As a marketer, it’s really easy to ‘think’ like one. It’s what I’ve done for the past 9+ years and I essentially see it differently than a non-marketer (think of ‘the matrix’).

When I see an email I think ‘I wonder what marketing automation tool they’re using and what actions they’ll take if I click this link?’. When I see an ad online I think ‘I wonder what retargeting software they’re using to do this, better check the source code…?’. When I see a software product I think ‘I wonder how many persona interviews they conducted prior to launch?’.

These are just a few examples of the dozens and dozens of things I can’t think about the same way. If I were to ask you dear recruiting professional about how you think, I’m sure you’d have a similar list. The cool thing is, you’re already doing some of the things marketers do; you just may not know it.

I’ve read 10 or so articles willing recruiting and HR pros to think like marketers. While it’s easy to say, it’s not easy to stage. Rather than changing your entire way of thinking, how about adopting a few, very important activities and behaviors?

It starts with you

You know people. It’s your passion. You’re very good at assessing a candidate on paper and in person and have heard every hope, dream and fear. Bottom-line; you know candidates.

Your candidate persona is the personification of your ideal candidate.

A marketer would see this as great buyer persona insight; you may just see it as the day-to-day. This is a great place to adopt an activity from marketing – Persona Research.

You may not think about it, but you know a good deal about your target candidates. Let’s round out that profile and build a candidate persona.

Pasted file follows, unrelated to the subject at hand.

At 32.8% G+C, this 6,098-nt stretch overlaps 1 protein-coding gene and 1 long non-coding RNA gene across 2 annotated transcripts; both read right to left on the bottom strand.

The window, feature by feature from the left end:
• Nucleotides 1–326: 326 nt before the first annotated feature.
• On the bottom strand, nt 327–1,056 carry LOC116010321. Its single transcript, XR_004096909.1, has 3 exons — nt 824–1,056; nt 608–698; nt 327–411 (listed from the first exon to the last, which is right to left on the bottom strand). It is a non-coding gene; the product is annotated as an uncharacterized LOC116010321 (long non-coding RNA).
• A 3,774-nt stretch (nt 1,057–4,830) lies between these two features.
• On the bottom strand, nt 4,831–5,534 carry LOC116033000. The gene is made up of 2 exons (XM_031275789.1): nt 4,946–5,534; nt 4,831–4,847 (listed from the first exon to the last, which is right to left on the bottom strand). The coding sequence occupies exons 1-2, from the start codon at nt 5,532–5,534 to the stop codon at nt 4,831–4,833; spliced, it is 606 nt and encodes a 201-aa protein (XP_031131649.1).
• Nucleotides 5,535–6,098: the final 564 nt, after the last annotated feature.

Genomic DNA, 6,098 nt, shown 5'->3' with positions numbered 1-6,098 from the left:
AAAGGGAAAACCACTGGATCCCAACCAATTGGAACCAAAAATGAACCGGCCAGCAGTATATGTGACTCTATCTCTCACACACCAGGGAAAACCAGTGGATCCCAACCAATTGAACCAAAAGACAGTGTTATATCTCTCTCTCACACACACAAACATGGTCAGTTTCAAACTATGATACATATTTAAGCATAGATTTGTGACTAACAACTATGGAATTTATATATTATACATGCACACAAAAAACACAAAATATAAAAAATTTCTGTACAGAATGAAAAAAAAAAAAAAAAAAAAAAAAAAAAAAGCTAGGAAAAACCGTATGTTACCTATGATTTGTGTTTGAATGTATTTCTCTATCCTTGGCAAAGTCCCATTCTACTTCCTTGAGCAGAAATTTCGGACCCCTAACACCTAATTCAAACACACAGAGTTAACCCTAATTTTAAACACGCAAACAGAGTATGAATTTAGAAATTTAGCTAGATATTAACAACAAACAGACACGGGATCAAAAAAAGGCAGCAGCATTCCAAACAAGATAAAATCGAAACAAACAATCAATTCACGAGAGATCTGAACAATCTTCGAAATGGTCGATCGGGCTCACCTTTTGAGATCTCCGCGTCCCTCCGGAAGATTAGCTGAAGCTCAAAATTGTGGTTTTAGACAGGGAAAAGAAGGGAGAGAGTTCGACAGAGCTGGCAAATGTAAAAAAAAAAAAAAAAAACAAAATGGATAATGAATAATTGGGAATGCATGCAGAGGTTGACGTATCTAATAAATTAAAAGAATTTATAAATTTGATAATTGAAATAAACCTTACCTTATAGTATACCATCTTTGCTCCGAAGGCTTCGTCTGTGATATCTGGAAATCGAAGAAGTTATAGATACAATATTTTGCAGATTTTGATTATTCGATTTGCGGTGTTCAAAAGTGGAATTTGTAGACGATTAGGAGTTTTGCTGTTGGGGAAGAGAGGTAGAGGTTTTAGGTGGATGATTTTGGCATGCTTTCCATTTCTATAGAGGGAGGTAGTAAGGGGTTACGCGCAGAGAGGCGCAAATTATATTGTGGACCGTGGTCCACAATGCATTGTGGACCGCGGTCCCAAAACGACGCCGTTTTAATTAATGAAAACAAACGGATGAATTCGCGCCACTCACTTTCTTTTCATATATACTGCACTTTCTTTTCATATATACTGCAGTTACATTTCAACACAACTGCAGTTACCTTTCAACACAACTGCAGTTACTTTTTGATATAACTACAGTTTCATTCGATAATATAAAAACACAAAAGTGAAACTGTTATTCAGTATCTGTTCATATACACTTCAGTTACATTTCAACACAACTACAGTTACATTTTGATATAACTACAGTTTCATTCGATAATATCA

Your candidate persona is the personification of your ideal candidate. Knowing who your target is helps your recruiting efforts and your marketing efforts. Basically you’re going to build the perfect candidate based on research and knowledge.

Candidate Persona Outline

  • Name: Jane
  • Age: 35
  • Gender: F
  • Years on the job: 5
  • Title: Product Marketing Manager
  • Top responsibilities: Managing the marketing calendar, creating content, managing external vendors
  • Top obstacles: Getting leadership buy-in, coming up with content ideas, keeping up with marketing technology
  • How is their success typically measured: Net results of content, # of new subscribers, timeliness of project completions

A lot of this will come naturally from the hundreds of conversations you have with candidates. If you don’t have the information, use your next interview to understand what they do at work, what their obstacles are and how their success is measured.

What if you recruit for multiple industries? Easy, simply create a persona for each one. Remember, you have most of this information in your brain, just pull it out so we can use it later.

Put Your Persona To Work

Now that you’ve got a tangible persona to reference, the real fun starts.

Let’s take our example persona from above. We know that Jane is a marketer who is 30 years old. Jane, who’s been working in her role for 5 years, is ready for the next step.

So where do 30 year old marketers who want to advance hang out? Check local conferences, morning marketing events or monthly get-togethers.

From your persona, you know her responsibilities and obstacles, so look for events that address this and attend. Better yet, start your own group on Linkedin and provide helpful content for Jane to better her career.

Another example use is content.

You know what keeps Jane up at night, her priorities at work and how her work is measured. This information provides a huge resource when creating content. For Jane, a blog post about marketing KPI’s would likely peak her interest, where a post about node.js likely wouldn’t (more about this later).